I began by creating a mindmap of all the important icons that were either religiously or culturally relevant to the Parsis. Some were those that I knew myself, while others were collected from a coffee table book A Zoroastrian Tapestry: Art, Religion & Culture.

As the main component of my assignment was symbols, I realized the best way to have others learn them and interact with them, was though our use of Chalk stamps.

2.2 – A brief history of the Parsi Chalk stamps:

Historical accounts maintain that the Parsi Chalk designs were adapted when the Parsis (Persians) settled in India over seven centuries ago. They were given shelter in Sanjan, Gujarat, by Jadi Rana who understood the importance of an inclusive society.  

Jadi Rana is a figure from the Qissa-i-Sanjan, an epic poem completed in 1599, which is an account of the flight of some of the Zoroastrians who were subjected to religious persecution following the fall of the Sassanid Empire and of their early years of resettling in India. Inexorably,  the Parsis adopted five of the cultural traits of their new homeland. One being the use of Chalk stamps for celebratory rituals.

Parsis use perforated lightweight metal chalk boxes into which white chalk powder is put and stamped on the damp floor. A dash of red, orange, pink, green and yellow chalk colours are added to enhance the patterns. The designs are mostly floral with symbols of good luck; fish and horseshoe. Quotes in English and  Gujarati such as “Good Luck” are also common. Typically the chalk stamps are used for auspicious occasions such as birthdays, weddings and Navjots.

2.3 – Chalk trays:

2.4 – Chalk patters:

2.5 – Reaching out:

I also reached out to a Facebook group ‘KIDS of Parsi Colonies, (Karachi & Global) ‘. Where I received an overwhelmingly positive response from the members.

3.1 – The stamp:

After gathering reference images of different chalk stamps that are available I started to create my own templates of the icons selected.

3.2 – Testing out the DIY Stamp :

4 – The Kit :

The DIY kit includes Precut frames for the stamp, a pin, Precut foil paper & a Booklet. The Booklet was designed, keeping in mind the main outcome of my project: to disseminate information about the icons, as well as to explain how to use the kit.

Each spread contains an illustration of the icon, a brief description and a unique QR code, which can be scanned in order to retrieve the Stamp I have designed for the audience to use.

The Parsi Pack :

Prompt 2: The Spice Pack

GSMD-500 | Grad Studio 1
Prompt 2 : Material

Clay, Paper, Coding, Thread… these are just some of the materials I have always wanted to work with; but as soon as we were explained the brief, I was fixated on working with spices. I use spices every day to cook, but I do not know much about them.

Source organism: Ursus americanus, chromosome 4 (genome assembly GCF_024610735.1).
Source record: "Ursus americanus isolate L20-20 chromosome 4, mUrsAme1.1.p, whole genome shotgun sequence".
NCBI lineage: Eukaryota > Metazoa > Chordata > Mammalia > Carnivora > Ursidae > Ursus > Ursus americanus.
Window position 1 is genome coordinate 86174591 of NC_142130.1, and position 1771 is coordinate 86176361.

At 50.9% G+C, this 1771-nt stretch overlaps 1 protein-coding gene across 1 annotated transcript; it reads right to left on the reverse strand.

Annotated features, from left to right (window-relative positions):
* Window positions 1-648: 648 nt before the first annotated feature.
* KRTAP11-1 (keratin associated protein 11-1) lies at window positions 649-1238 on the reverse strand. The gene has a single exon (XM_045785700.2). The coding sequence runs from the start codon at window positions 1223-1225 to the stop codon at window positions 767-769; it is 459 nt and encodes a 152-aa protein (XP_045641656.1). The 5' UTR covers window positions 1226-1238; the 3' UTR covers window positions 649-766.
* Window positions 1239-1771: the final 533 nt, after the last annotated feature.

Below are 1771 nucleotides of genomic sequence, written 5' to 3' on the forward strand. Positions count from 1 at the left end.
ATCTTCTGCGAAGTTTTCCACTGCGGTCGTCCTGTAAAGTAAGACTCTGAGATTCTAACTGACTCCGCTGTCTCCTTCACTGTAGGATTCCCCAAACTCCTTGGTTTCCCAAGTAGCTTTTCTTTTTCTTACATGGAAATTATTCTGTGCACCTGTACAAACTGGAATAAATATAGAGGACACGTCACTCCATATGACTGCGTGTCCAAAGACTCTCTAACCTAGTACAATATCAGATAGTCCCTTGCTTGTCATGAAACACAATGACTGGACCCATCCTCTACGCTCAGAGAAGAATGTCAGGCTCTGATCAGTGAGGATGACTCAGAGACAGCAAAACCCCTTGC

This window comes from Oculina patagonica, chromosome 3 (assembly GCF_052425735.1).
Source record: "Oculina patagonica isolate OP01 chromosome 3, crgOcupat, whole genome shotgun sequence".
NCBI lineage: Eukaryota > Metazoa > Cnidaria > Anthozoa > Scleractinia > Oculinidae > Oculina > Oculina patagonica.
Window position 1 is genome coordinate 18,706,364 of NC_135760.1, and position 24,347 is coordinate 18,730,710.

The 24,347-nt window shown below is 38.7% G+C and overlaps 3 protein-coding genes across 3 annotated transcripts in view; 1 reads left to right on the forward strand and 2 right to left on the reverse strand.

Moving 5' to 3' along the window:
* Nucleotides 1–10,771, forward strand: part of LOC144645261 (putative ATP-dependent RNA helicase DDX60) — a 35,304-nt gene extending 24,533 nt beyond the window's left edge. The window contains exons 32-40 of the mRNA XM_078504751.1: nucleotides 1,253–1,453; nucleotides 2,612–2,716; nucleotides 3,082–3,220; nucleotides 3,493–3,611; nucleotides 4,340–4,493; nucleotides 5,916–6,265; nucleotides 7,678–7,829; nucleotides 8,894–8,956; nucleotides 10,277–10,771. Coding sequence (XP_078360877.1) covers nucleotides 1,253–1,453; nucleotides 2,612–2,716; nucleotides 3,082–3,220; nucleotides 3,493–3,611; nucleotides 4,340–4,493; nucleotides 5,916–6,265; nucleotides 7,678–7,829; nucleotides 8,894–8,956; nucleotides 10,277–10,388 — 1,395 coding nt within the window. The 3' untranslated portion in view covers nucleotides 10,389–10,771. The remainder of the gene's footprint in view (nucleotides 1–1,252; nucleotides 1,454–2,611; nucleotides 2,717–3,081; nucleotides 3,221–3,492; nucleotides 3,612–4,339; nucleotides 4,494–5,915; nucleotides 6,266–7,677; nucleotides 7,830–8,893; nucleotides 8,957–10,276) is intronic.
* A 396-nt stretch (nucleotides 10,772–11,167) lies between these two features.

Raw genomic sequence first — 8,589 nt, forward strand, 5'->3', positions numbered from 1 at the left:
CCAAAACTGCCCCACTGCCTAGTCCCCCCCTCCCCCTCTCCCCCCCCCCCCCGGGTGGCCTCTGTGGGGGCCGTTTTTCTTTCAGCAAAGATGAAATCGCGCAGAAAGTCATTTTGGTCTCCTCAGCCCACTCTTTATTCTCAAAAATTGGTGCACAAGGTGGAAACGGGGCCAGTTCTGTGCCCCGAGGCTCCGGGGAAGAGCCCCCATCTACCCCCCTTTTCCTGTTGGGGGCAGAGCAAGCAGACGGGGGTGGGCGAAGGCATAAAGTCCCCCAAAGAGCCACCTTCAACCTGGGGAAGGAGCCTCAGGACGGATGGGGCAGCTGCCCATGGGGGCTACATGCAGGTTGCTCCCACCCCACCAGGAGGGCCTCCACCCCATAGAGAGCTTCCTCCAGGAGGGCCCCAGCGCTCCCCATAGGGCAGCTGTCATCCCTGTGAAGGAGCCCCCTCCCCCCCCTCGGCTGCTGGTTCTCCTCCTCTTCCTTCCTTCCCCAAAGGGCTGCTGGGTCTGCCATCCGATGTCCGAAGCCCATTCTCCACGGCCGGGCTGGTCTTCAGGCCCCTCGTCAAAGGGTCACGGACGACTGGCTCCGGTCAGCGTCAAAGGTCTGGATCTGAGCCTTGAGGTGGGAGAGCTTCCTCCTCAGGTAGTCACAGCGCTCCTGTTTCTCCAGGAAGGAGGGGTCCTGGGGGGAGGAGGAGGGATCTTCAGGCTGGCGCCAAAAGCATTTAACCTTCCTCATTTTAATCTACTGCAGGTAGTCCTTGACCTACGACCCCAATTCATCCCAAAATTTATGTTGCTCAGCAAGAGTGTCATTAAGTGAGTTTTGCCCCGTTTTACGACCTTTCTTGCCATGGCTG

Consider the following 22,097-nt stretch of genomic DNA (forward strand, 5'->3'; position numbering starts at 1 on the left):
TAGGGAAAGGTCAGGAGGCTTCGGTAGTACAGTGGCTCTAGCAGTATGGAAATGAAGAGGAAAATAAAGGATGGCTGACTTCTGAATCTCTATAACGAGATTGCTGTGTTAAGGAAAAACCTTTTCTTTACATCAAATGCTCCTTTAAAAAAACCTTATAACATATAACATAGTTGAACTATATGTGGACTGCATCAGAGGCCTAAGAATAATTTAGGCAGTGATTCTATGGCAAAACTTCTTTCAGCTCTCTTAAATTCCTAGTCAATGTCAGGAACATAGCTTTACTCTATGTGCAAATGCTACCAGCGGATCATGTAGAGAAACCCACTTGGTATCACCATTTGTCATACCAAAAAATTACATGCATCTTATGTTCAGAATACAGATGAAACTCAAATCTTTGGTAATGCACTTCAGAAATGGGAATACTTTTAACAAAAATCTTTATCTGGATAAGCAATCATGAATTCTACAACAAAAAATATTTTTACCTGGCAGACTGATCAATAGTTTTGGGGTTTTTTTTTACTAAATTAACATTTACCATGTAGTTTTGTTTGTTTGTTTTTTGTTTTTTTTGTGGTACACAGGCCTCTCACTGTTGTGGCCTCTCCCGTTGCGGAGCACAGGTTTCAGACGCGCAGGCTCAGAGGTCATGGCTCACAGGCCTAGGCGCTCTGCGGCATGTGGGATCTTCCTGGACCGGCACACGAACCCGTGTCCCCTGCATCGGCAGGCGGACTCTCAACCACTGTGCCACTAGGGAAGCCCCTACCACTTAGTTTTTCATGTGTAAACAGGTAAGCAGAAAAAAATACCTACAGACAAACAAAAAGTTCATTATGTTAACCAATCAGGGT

The Daily Practice:

My daily practice was threefold. After I had chosen a spice for the day, I would begin thoroughly researching it. I would research into the plant that the spice came from, where it is cultivated and which countries it is being traded to. I would then look into the facts about the spice and all of its benefits and detriments; along with the non-culinary uses of the spice, for example, Turmeric is used in a holy bath ritual known as pithi ceremony, which is a pre-wedding ceremony in India. 

I then went on to experiment with the spice itself. On a sheet, I played around with its texture, colour and even taste (I would taste the spice and with a pencil, I would create a line of what I could taste). I would create audio clippings of the sound made as I was experimenting, for example when pealing garlic or cutting into chillies. I then would use these cuttings to create patterns and textures on the sheet.

The final step was finding a recipe in which my spice of the day was the hero. Many recipes were those I have grown up eating/drinking in my hometown Pakistan or recipes passed down from generation to generation in my family.

The Synthesis:

After collecting all this information and experimentation over a week, I decided to create the Spice Pack. Each Pack contained information about a single spice. I used an accordion-style fold, to divide each section of information on the spice.

Step 1: Staining the paper
Each sheet was stained with a mixture created with water and the powdered version of the spice. Unfortunately, many of the spices did not mix with water to create the texture, and therefore I would boil the solid spice until it created a colour.

Step 2: Drawing
I then continued to create a detailed outline drawing of the spice in its plant form. Along with this, I gave a few pointers on the plant and its spice.

Step 3: Mapping
Something that stood out to me was the locations where each spice was grown and traded to. To represent this I began by mapping out these locations on the paper. I then used cut pieces of the spice (or the spice itself) to represent a geotag of the locations.